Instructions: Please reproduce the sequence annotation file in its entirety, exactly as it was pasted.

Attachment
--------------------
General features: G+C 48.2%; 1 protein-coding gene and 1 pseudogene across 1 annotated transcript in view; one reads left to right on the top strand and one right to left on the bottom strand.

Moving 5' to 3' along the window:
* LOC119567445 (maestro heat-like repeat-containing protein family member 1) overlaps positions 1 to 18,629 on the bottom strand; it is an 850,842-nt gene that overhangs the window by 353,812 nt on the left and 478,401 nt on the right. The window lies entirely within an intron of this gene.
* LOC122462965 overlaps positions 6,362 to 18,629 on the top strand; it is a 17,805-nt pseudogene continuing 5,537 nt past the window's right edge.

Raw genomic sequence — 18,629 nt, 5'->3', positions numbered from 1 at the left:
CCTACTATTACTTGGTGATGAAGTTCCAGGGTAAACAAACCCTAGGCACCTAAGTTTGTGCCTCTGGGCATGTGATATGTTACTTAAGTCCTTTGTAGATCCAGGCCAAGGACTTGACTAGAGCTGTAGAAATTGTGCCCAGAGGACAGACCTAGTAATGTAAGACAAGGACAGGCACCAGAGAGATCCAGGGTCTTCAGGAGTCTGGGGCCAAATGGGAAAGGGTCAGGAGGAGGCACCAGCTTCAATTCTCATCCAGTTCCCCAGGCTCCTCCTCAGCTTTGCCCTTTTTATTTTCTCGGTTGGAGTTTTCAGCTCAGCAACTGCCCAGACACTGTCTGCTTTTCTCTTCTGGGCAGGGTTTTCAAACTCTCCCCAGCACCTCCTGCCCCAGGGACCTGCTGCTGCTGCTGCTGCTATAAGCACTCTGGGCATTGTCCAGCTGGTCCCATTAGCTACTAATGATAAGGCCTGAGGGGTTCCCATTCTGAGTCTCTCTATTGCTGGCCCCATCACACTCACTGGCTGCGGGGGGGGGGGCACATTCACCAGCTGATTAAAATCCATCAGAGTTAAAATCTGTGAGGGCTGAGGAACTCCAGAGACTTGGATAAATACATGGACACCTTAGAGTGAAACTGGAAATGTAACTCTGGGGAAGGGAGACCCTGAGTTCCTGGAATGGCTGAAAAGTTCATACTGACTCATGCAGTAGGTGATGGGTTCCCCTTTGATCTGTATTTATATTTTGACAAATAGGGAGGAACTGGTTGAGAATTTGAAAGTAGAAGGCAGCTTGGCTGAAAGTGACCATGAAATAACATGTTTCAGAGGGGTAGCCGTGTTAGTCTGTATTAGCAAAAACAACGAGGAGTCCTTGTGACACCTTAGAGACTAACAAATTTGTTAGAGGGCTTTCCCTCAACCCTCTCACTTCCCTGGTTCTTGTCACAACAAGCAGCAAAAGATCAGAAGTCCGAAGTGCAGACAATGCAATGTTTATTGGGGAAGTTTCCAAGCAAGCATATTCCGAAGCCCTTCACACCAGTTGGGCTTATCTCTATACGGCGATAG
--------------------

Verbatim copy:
General features: G+C 48.2%; 1 protein-coding gene and 1 pseudogene across 1 annotated transcript in view; one reads left to right on the top strand and one right to left on the bottom strand.

Moving 5' to 3' along the window:
* LOC119567445 (maestro heat-like repeat-containing protein family member 1) overlaps positions 1 to 18,629 on the bottom strand; it is an 850,842-nt gene that overhangs the window by 353,812 nt on the left and 478,401 nt on the right. The window lies entirely within an intron of this gene.
* LOC122462965 overlaps positions 6,362 to 18,629 on the top strand; it is a 17,805-nt pseudogene continuing 5,537 nt past the window's right edge.

Raw genomic sequence — 18,629 nt, 5'->3', positions numbered from 1 at the left:
CCTACTATTACTTGGTGATGAAGTTCCAGGGTAAACAAACCCTAGGCACCTAAGTTTGTGCCTCTGGGCATGTGATATGTTACTTAAGTCCTTTGTAGATCCAGGCCAAGGACTTGACTAGAGCTGTAGAAATTGTGCCCAGAGGACAGACCTAGTAATGTAAGACAAGGACAGGCACCAGAGAGATCCAGGGTCTTCAGGAGTCTGGGGCCAAATGGGAAAGGGTCAGGAGGAGGCACCAGCTTCAATTCTCATCCAGTTCCCCAGGCTCCTCCTCAGCTTTGCCCTTTTTATTTTCTCGGTTGGAGTTTTCAGCTCAGCAACTGCCCAGACACTGTCTGCTTTTCTCTTCTGGGCAGGGTTTTCAAACTCTCCCCAGCACCTCCTGCCCCAGGGACCTGCTGCTGCTGCTGCTGCTATAAGCACTCTGGGCATTGTCCAGCTGGTCCCATTAGCTACTAATGATAAGGCCTGAGGGGTTCCCATTCTGAGTCTCTCTATTGCTGGCCCCATCACACTCACTGGCTGCGGGGGGGGGGGCACATTCACCAGCTGATTAAAATCCATCAGAGTTAAAATCTGTGAGGGCTGAGGAACTCCAGAGACTTGGATAAATACATGGACACCTTAGAGTGAAACTGGAAATGTAACTCTGGGGAAGGGAGACCCTGAGTTCCTGGAATGGCTGAAAAGTTCATACTGACTCATGCAGTAGGTGATGGGTTCCCCTTTGATCTGTATTTATATTTTGACAAATAGGGAGGAACTGGTTGAGAATTTGAAAGTAGAAGGCAGCTTGGCTGAAAGTGACCATGAAATAACATGTTTCAGAGGGGTAGCCGTGTTAGTCTGTATTAGCAAAAACAACGAGGAGTCCTTGTGACACCTTAGAGACTAACAAATTTGTTAGAGGGCTTTCCCTCAACCCTCTCACTTCCCTGGTTCTTGTCACAACAAGCAGCAAAAGATCAGAAGTCCGAAGTGCAGACAATGCAATGTTTATTGGGGAAGTTTCCAAGCAAGCATATTCCGAAGCCCTTCACACCAGTTGGGCTTATCTCTATACGGCGATAG